The Youngest Daughter just called from the veterinarian’s office to tell me about one of the family cats. Earlier she and the New Guy let me know they were taking poor Otis for a medical check after he dragged himself to the house with severe injuries. These are the things that make a mom wonder “why?” That poor old cat never caused anyone any harm. He is a happy guy who wanders the neighborhood chasing leaves and watching grass grow. He parks himself on the ledges of my wrap-around porch to spy on birds that occupy thick bushy shrubs all around it. I often watch him and think he might tip over from dizziness as he follows them swooping and diving in and out of the branches. He is a nice cat, but I am sure he has never quite figured out how to catch anything as swift as a bird or a blowing leaf. What I am saying here is that I don’t think Otis is on the dean’s list.

  • A few words on words

    Spelling is more than one of those old-fashioned subjects schools try to teach in between sports events and concerts. Sometimes it makes a difference, as when County Commissioner Randy Dallke, stepping down as chairman, refers to himself as becoming a “no-nothing commissioner,” still asserting he’s in the know. If you could have read all of our unedited news stories this week, you would have learned how spelling bee contestants impressed their “piers” (yes, we were all wet on that one), how a fancy dead end has been transformed into a “cult sack” (something we’ve suspected goes on in suburban areas) and how one governmental group wants to convene a “bond council” (presumably to debate the merits of its thin “mil” levy).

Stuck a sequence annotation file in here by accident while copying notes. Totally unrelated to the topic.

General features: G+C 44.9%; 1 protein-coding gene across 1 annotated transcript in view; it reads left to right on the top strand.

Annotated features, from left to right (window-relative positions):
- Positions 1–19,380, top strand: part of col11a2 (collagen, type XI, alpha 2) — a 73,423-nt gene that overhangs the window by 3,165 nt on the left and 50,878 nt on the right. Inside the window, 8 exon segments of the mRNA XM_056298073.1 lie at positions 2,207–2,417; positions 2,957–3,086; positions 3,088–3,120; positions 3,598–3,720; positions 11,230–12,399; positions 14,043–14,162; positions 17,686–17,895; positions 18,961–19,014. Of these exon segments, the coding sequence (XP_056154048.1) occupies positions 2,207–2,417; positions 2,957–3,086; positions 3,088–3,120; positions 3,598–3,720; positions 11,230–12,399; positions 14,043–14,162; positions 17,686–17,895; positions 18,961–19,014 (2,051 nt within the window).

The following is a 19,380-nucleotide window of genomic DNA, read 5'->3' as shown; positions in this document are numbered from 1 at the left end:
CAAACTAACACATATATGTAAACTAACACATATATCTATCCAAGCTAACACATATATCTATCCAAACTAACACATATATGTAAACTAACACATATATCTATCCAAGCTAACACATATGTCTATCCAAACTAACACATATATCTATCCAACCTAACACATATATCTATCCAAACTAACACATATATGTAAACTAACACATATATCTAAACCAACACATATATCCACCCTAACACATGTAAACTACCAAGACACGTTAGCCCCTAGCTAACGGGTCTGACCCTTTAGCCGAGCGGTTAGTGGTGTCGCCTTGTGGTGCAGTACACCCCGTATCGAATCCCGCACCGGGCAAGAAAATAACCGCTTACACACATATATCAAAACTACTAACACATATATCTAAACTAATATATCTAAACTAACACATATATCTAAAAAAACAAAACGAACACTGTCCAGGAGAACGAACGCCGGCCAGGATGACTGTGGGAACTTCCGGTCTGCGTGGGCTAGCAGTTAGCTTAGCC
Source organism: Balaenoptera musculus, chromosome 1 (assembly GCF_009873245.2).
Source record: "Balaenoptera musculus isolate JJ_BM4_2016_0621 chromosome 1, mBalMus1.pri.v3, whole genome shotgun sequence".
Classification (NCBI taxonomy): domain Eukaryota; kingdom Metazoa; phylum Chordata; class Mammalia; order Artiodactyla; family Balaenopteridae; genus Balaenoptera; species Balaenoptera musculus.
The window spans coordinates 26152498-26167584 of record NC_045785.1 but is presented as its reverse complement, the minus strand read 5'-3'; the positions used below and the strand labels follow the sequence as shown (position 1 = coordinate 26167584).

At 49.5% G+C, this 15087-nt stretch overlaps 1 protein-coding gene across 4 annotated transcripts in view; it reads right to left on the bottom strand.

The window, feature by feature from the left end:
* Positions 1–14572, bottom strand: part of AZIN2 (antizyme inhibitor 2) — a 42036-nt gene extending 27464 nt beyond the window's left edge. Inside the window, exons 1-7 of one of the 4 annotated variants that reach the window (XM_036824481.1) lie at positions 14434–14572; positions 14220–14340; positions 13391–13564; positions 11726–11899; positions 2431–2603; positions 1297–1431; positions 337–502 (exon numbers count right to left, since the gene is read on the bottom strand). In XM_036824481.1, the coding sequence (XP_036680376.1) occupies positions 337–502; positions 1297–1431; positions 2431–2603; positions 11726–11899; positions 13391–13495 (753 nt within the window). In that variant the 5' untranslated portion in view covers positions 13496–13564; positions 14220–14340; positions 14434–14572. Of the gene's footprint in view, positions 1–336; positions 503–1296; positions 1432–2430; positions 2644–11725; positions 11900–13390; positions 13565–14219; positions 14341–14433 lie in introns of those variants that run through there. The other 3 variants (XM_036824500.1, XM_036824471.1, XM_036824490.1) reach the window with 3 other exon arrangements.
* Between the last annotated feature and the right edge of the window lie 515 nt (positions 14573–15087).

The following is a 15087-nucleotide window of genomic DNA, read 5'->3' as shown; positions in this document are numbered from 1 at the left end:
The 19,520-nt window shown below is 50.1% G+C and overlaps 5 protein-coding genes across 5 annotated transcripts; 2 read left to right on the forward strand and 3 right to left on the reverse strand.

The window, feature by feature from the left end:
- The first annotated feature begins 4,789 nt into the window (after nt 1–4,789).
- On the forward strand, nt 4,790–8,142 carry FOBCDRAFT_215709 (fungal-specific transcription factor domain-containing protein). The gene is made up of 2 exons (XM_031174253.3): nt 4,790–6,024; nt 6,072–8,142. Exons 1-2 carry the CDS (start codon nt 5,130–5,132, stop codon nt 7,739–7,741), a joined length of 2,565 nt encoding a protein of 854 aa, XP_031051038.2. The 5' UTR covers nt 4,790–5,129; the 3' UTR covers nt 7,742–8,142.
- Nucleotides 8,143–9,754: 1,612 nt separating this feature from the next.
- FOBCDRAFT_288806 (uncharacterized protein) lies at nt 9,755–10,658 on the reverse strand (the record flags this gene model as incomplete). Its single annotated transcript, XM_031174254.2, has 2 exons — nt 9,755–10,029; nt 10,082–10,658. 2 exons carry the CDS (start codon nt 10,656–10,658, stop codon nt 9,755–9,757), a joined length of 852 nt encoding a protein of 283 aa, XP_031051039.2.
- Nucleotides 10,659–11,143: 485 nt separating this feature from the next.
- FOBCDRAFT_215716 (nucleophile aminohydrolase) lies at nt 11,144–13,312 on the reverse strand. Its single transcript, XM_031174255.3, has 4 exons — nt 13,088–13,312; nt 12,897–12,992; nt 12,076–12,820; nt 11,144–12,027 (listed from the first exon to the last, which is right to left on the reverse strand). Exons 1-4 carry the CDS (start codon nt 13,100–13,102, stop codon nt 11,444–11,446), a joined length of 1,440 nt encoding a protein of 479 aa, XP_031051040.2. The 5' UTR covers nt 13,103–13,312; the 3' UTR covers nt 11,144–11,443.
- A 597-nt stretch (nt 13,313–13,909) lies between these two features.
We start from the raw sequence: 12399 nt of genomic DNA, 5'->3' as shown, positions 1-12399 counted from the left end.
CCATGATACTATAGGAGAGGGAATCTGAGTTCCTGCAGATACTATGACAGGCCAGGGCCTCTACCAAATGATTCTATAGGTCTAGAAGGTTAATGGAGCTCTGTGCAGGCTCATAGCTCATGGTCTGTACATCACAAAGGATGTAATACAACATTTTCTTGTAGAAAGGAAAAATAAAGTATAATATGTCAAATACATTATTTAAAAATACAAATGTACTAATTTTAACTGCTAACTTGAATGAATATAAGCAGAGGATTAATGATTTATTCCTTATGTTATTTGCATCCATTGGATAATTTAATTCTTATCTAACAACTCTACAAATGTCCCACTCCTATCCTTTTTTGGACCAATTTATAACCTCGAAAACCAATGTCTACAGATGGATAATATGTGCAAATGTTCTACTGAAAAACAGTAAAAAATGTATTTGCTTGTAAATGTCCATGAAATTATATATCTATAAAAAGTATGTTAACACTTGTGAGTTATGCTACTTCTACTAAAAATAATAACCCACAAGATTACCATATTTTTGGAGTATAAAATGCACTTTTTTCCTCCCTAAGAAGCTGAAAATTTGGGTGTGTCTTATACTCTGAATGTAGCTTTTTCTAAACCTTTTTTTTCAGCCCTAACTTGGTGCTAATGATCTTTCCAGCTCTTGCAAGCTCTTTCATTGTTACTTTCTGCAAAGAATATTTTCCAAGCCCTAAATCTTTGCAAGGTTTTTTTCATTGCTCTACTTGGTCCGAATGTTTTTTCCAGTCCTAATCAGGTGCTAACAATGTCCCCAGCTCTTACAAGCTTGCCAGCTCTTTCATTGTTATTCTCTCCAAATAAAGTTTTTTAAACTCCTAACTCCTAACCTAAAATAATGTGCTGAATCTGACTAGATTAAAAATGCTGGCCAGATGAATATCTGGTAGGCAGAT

• DAYS OF YORE:

    Days of Yore

PEOPLE

  • Brian Stucky to speak at museum

    Area historian Brian Stucky will speak at Mennonite Heritage & Agricultural Museum’s annual meeting at 2:30 p.m. Sunday at Alexanderwohl Mennonite Church, rural Goessel. After a business meeting, Stucky will reflect on “Why the Stories are Important.”

  • Auxiliary to meet Thursday

    St. Luke Auxiliary’s annual meeting will be 6:30 p.m. Thursday at Eastmoor Church. Cost is $12.50 payable at the door. For more information, call Eileen Sieger at (620) 382-2032.

  • Florence seniors sign get-well card

    Sixteen members of Florentine Seniors met at noon Friday at a Florence café for the group’s monthly meeting. Members signed a get-well card for Bert Zogelman and recognized Eileen Hallowell’s 74th birthday, which was that day. Jean Shipman won the door prize.

  • Canadian bluesman to play at McPherson

    McPherson Opera House will be filled with melodies of Canadian bluesman Matt Anderson at 7 p.m. Saturday. Anderson won the 2013 Euro Blues Award for best solo/acoustic act and the 2010 International Blues Challenge in Memphis.

  • Library changing its image

    “This is a happening place,” librarian Roger Charles said of the Peabody Township Library. “There is just an awful lot going on here these days — and it is no longer a place where patrons get shushed.” Charles shared information about a grant the library received in December for $6,000 from the state of Kansas’ UFM Community Resource Act.

  • 14 attend Sorosis Beta meeting

    Fourteen members and one member-to-be met for a Sorosis Beta Club meeting Dec. 18 at First Baptist Church. Arleen Moffett and Janie Hodges were co-hostesses. President Marilyn Cox presided over a business meeting. Janie Hodges gave the devotion.

  • 4-H NOTES:

    Peabody Achievers
  • HOPE IN THE HEARTLAND:

    When the time comes

SPORTS AND SCHOOL

  • Lady Warriors split first games after break

    The Peabody-Burns girls’ basketball team began the second semester Tuesday with a 51-18 loss at Centre. The team came back Friday to earn a 40-32 victory over Flinthills High School. Up next for the Warriors is a home matchup with White City and a Friday game at Wakefield.

  • 6 from county on Fort Hays honor roll

    Fort Hays State University recognized 1,111 students — including six from Marion County — on its honor roll for the fall semester: Goessel: Aidan Cody Winblad, senior in physics. Lost Springs: Amy Kathryn Pagenkopf, senior in elementary education. Marion: Elizabeth Nicole Goentzel, freshman in chemistry; Aaron R. Molleker, freshman in animal science; and Adam Michael Molleker, junior in physics. Peabody: Leslie Elizabeth Cain, sophomore in geography.